Moving from Own/NextCloud towards targeted apps

Switching my CalDav and CardDav environments to use smaller and more targeted software that do exactly what I want without the bloat.

OwnCloud came along at just the right time for me. I had decided to close my Google account and needed to find self-hosted software that would store my calendar and contacts and sync them to my devices.

OwnCloud did just that. DavDroid, installed on my Android devices, allowed me to sync both my contacts and calendar to OwnCloud. My replacement mail client, Roundcube, synced my contacts with it thanks to its CardDav integration. All was well.

For a bit...

As with any open source software, one of its benefits can also be its downfall. The ability to change direction and respond to user needs or the operating environment means open source software can stay fresh and relevant. But, this same ability can also mean a change for the worse, at least for some users.

There are better sources out there that relate the actual events, but OwnCloud development seemed to stagnate. The developers took the software in a different direction from what the majority of users seemed to want. They also decided to remove the calendar and contacts apps from the core software, leaving them to become unsupported extensions. A group of developers had a different idea for the future of OwnCloud and created a fork of the codebase. They called it NextCloud.

I tested NextCloud for a few months without switching completely from OwnCloud. I wanted to see how it progressed in its early life. It was also more than I needed. It was a full cloud solution, providing file storage and a selection of apps that supported hundreds of possible use cases. This made it a large piece of software. Much larger than it needed to be for my own personal uses.

It looked good for a while though, but the moment that I decided to look for an 'alternative replacement' came when I saw a video update on the Calendar app from the 2016 NextCloud conference, which discussed the software's new reliance on JavaScript.


Now, Georg Ehrke and Raghu Nayar probably (definitely) know a lot more about developing web applications than I do, but the switch to using JavaScript on the client as opposed to PHP on the server concerns me.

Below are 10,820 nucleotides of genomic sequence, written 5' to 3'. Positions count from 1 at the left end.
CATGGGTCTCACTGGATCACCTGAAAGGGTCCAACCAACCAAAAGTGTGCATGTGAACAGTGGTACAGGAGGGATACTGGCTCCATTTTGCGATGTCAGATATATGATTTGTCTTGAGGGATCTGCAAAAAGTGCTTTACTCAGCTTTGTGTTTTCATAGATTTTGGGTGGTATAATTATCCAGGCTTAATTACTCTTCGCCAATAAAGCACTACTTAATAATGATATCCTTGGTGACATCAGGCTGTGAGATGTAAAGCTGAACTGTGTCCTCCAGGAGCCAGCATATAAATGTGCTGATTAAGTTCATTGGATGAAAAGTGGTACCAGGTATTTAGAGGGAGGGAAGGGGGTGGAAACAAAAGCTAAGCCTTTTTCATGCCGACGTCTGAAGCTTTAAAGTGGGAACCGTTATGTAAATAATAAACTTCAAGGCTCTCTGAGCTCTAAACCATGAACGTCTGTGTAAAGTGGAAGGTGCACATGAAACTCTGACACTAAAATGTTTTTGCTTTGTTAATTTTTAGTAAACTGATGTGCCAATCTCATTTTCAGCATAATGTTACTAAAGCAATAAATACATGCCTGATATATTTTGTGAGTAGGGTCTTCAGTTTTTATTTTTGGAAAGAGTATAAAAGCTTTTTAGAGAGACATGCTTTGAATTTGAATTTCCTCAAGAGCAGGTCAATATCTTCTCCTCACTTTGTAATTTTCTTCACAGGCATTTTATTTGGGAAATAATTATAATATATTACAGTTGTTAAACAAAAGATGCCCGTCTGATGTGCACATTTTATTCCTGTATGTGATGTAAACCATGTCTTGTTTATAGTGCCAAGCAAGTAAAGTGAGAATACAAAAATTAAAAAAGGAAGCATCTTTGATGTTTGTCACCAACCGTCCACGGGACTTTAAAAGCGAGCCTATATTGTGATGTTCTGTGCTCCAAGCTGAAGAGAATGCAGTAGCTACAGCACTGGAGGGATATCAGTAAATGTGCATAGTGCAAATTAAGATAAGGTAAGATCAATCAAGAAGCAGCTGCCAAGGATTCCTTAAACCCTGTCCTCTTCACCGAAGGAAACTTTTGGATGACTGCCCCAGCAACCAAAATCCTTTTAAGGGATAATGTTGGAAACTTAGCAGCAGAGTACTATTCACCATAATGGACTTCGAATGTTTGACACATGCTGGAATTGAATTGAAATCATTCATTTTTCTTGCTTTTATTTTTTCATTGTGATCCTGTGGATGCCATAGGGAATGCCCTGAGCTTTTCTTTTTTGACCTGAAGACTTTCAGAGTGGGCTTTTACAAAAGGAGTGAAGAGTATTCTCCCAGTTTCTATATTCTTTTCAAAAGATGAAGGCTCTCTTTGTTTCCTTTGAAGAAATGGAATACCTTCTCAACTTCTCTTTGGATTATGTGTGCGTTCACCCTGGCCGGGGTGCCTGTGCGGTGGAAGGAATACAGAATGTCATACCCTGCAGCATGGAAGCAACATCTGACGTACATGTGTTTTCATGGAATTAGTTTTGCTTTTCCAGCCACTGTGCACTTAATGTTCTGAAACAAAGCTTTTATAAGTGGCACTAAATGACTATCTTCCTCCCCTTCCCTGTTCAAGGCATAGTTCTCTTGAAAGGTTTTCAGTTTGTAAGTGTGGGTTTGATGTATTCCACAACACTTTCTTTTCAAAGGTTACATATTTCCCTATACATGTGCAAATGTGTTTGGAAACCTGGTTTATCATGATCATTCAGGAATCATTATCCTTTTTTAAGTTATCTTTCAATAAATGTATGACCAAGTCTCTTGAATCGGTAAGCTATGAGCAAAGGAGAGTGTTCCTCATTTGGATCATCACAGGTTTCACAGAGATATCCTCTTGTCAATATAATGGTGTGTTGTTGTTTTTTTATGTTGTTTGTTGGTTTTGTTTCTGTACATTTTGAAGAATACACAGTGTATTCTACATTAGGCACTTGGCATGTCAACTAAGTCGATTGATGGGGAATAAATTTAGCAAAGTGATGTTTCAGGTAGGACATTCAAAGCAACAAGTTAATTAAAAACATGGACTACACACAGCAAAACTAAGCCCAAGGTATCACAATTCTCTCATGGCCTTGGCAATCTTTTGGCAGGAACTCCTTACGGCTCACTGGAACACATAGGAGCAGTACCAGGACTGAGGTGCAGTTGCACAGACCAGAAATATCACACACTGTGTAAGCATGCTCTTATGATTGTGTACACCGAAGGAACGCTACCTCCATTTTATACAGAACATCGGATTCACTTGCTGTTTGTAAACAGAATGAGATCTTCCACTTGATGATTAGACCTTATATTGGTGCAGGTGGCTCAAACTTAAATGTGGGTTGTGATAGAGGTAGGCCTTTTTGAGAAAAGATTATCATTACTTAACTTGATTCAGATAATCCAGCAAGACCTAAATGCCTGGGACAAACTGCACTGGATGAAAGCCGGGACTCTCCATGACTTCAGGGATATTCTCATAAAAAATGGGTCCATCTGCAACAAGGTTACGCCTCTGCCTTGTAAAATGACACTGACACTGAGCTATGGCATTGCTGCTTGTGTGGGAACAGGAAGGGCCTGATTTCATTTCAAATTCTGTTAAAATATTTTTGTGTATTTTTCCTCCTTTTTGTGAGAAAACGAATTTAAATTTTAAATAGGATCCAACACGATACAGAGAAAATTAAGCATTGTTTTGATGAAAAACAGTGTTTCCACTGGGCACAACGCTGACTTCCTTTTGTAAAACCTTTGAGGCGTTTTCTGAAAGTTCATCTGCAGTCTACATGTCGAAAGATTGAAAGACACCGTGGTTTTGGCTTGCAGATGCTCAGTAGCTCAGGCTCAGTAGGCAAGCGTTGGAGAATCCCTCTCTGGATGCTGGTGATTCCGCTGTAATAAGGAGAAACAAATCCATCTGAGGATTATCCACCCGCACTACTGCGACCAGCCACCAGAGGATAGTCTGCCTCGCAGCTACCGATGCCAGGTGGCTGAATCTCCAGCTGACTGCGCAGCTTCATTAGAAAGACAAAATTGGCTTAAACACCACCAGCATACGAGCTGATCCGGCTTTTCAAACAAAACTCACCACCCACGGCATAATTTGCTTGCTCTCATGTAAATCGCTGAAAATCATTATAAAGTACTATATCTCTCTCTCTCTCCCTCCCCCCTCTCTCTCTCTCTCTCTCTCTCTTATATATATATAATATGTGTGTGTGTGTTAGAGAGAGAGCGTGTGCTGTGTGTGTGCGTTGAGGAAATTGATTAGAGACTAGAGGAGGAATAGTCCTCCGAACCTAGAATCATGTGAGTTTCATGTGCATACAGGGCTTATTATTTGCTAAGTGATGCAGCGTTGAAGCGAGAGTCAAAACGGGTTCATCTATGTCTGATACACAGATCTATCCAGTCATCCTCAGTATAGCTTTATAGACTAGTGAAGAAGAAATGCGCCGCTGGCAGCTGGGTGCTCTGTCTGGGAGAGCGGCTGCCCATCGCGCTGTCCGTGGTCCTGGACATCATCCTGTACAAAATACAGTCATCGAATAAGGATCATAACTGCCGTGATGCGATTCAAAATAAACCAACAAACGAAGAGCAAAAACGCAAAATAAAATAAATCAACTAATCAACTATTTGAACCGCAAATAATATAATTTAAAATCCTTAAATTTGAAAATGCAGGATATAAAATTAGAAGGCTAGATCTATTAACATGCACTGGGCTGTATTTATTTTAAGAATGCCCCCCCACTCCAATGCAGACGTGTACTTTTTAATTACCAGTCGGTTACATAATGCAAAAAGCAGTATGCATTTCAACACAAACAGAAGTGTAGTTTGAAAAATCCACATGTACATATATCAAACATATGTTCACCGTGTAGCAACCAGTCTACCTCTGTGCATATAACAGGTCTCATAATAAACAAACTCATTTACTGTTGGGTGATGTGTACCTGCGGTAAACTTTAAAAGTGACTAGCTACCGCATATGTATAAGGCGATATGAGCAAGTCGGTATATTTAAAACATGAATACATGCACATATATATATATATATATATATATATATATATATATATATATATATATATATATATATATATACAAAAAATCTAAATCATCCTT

Yes, I understand that the old code was likely messy and not optimised very well. And yes, I understand that the pie chart probably illustrates a change in the optimisation of the PHP and it's now leaner, taking up less of a share of the overall codebase. But I can't help recalling the articles that keep cropping up, with greater frequency, about JavaScript bloat.

Since 2015, far-sighted developers have alerted their peers to the risks of increased reliance on JavaScript. Maciej Cegłowski gave a talk at the 2015 Web Directions conference in Sydney where he covered a selection of examples. Yes, they include Medium.

If you're developing web apps on the latest, flashy Mac, of course it's going to be fast. But what about users on old devices: phones, tablets, computers, e-readers (yes, people use those to browse the web), set-top boxes, consoles, etc?

Placing the load on the client device rather than the server is never going to solve problems. It will simply accelerate device obsolescence and increase frustration, annoyance and maybe waste at the user end.

My personal solution

Remember when this article was about my Cal and CardDav requirements instead of a rant?

I dropped OwnCloud as well as my planned switch to NextCloud. Instead, I've installed Baikal. It's a CalDav and CardDav server and admin tool, and that's all it is. Nothing more than is needed to store and sync my calendars and contacts and allow me to manage the system itself. It doesn't have a calendar or contact client. I have clients on my devices for those.

So, my server is now much lighter, and my software is more specific and targeted to my needs.

Let's see how it goes.